Nowadays, these keys/tones are mainly used in special applications such as amateur radio repeaters for their signalling/control. Modems and touch tone circuits tend to include the A, B, C and D tones as well. -Optimization in generation Calculating sin function is quite time consuming. If your application has limited amount of processing power available, you might want to optimize. the routine in some way. The optimization in sin calculation can be easily done by calculating a sine table and then reading the sine values from that table instead of calculating actual sin function every time. Another option is to use an algorithm to efficiently perform a series of sine and/or cosine calculations of an angle which is repeatedly increasing (or decreasing) by a fixed amount. Other methods are to avoid doing unnecessary multiplications for every sample. You can calculate 2*pi*f1 and 2*pi*f2 once in the beginning of the DTMF tone calculation and use that stored value there after instead of doing it all over for every sample.

DTMF DETECTION:

Detecting multi-frequency signals in noisy environments is a well studied area in DSP. The difficulty of DTMF tone detection is due to the standards which must be satisfied when detecting these signals. Since these standards were determined when DTMF detectors were analog, applying the same standards to digital detectors might causes some problems. For example, the standard frequencies are determined in AT&T Bell Laboratories so that they have no common multipliers. This guarantees that none of the frequencies have common harmonics and thereby improves the performance of analog detectors. However, the most commonly used frequency analysis technique, the Discrete Fourier Transform (DFT), samples the frequency domain with equally spaced samples, and therefore, it is not possible to have a sample exactly at each standard frequency. The Goertzel Algorithm, which is an efficient algorithm to compute the Discrete Fourier Transform (DFT), is the most commonly used digital TMF tone detection algorithm.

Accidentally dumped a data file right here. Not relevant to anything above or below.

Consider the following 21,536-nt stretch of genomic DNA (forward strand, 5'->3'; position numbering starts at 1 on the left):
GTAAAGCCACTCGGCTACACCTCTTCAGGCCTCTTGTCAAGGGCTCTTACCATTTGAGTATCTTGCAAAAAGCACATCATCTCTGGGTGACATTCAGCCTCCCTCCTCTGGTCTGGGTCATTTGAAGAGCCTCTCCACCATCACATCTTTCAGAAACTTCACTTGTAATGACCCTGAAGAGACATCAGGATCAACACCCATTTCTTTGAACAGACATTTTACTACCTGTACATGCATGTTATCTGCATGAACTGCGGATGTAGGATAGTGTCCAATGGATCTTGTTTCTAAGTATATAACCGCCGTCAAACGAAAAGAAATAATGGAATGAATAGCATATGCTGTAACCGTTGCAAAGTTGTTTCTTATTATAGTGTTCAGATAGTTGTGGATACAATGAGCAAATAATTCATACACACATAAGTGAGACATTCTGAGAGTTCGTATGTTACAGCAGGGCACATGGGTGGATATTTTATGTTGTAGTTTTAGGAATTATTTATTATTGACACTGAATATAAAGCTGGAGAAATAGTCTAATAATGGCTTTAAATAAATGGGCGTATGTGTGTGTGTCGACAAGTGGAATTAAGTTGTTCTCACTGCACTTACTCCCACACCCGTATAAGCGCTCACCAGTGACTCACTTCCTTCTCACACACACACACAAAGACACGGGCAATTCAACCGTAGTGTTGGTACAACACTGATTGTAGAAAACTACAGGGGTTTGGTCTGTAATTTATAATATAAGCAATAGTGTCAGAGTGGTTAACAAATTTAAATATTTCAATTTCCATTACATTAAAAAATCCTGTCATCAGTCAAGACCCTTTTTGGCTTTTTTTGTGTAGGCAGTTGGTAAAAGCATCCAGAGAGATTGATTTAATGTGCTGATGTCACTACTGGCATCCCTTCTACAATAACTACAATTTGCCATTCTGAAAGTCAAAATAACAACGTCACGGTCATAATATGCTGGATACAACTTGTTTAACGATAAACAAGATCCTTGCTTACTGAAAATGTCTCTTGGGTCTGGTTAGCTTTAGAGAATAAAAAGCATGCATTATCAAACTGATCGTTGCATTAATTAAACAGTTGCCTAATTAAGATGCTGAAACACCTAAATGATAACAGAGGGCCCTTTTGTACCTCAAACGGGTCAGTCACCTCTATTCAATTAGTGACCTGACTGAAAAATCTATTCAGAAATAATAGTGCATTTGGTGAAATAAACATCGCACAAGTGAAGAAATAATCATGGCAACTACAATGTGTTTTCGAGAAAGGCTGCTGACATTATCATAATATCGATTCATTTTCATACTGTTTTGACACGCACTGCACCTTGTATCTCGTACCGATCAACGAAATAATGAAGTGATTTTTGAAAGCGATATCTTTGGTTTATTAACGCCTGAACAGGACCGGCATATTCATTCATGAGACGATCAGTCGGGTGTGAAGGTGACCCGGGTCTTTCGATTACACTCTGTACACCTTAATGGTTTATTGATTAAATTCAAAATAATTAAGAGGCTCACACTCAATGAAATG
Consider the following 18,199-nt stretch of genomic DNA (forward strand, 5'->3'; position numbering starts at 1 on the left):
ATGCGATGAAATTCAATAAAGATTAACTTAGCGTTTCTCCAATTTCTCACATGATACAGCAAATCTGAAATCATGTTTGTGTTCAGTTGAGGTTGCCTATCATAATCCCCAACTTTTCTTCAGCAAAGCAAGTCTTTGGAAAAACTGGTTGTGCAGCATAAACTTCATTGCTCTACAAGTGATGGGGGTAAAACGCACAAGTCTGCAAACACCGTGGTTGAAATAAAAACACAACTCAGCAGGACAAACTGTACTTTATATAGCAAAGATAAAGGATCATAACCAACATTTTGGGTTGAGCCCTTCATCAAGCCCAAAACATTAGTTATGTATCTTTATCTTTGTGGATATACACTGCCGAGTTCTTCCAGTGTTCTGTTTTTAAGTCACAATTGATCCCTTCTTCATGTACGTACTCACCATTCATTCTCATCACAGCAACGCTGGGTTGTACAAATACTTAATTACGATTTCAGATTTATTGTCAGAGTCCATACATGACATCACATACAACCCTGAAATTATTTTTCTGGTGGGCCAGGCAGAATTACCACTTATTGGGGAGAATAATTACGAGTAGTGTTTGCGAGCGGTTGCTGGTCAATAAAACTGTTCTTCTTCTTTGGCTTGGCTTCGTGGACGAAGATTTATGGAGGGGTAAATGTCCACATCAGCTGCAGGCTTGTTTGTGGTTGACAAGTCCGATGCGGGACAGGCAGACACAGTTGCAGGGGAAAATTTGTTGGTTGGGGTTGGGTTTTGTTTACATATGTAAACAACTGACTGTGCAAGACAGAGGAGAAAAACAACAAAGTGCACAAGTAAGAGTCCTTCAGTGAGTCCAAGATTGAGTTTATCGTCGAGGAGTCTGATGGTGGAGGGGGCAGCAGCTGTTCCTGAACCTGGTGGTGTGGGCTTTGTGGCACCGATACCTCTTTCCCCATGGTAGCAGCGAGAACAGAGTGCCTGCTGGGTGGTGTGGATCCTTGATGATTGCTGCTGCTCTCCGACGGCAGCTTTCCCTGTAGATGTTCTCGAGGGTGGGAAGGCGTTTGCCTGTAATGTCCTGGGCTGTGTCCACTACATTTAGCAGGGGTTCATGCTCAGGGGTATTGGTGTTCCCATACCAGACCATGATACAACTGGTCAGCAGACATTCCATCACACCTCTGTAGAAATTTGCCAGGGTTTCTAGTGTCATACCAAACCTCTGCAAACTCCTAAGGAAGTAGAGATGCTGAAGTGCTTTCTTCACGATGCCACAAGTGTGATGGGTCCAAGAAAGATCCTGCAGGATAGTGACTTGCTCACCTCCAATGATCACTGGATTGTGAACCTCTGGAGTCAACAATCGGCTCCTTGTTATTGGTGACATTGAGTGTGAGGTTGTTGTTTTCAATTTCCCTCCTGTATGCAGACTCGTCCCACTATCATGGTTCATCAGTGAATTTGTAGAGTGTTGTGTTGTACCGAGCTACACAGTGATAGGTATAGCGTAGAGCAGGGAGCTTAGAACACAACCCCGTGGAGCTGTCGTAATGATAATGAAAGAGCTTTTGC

GOERTZEL ALGORITHM

The goertzel algorithm can perform tone detection using much less CPU horsepower then the Fast Fourier Transform. 1.3.2.a-Tone Detection: Many applications require tone detection, such as: DTMF (touch tone) decoding. Call progress (dial tone, busy, and so on) decoding. Frequency response measurements (sending a tone while simultaneously reading back the result) if u do this for a range of frequencies, the resulting frequency response curve can be informative. For example, the frequency response curve of a telephone line tells you if any load coils (inductors) are present on that line. Although dedicated ICs exist for the applications above implementing these functions in software costs less. Unfortunately many embedded systems dont have the horsepower to perform continuous real time FFTs. Thats where the goertzel algorithm comes in. In this project, we describe the basic goertzel and an optimized goertzel. The basic goertzel gives you real and imaginary frequency components as a regular DFT or FFT would. If you need them, magnitude and phase can then be computed from the real imaginary pair. The optimized goertzel is even faster and simpler then the basic goertzel but doesnt give you the real and imaginary frequency components. instead it gives you the relative magnitude squared. By taking square root you can get the relative magnitude but there is no way to obtain the phase. b-Basic Goertzel In this the actual tone detection occurs every nth sample. As with the FFT, you work with blocks of samples. However, that doesnt mean you have to process the data in blocks. The numerical processing is short enough to be done in a very interrupt service routine that is gathering the samples. Or if you are getting buffers of samples you can go ahead and process them a

batch at a time The preliminary calculations before actual goertzel are: Decide on the sampling rate. Choose the block size, N. Pre-compute the sine terms. Pre-compute one coefficient. These can all be pre-computed once and then hardcoded in your program saving ROM and RAM space; or you can compute it on the fly C-Sampling Rate: Your sampling rate may already be determined by the application. For example, in telecom applications, its common to use the sampling rate of 8khz.Alternatively, youre A/D converter may be running from an external clock or crystal over which you have no control. On sampling rate the usual Nyquist Rate will be applied that is the sampling rate will have to be at least the twice of the highest frequency. At least twice because if you are detecting multiple frequencies its possible that an even higher sampling frequency will give better results. So every frequency of interest must be an integer factor of sampling rate. d-Block Size Goertzel block size N is like the number of points in an equivalent FFT. It controls the frequency resolution (also called bin width).for example, if your sampling rate is 8kHz and N is 100 samples, then your bin width is 80Hz.

This would steer you towards making N as high as possible, to get the highest frequency resolution. The catch is that the higher N gets, the longer it takes to detect each tone, simply because you have to wait longer for all the samples because you have to wait longer for all the samples to come in. for example, at 8kHz sampling, it will take 100ms for 800 samples to be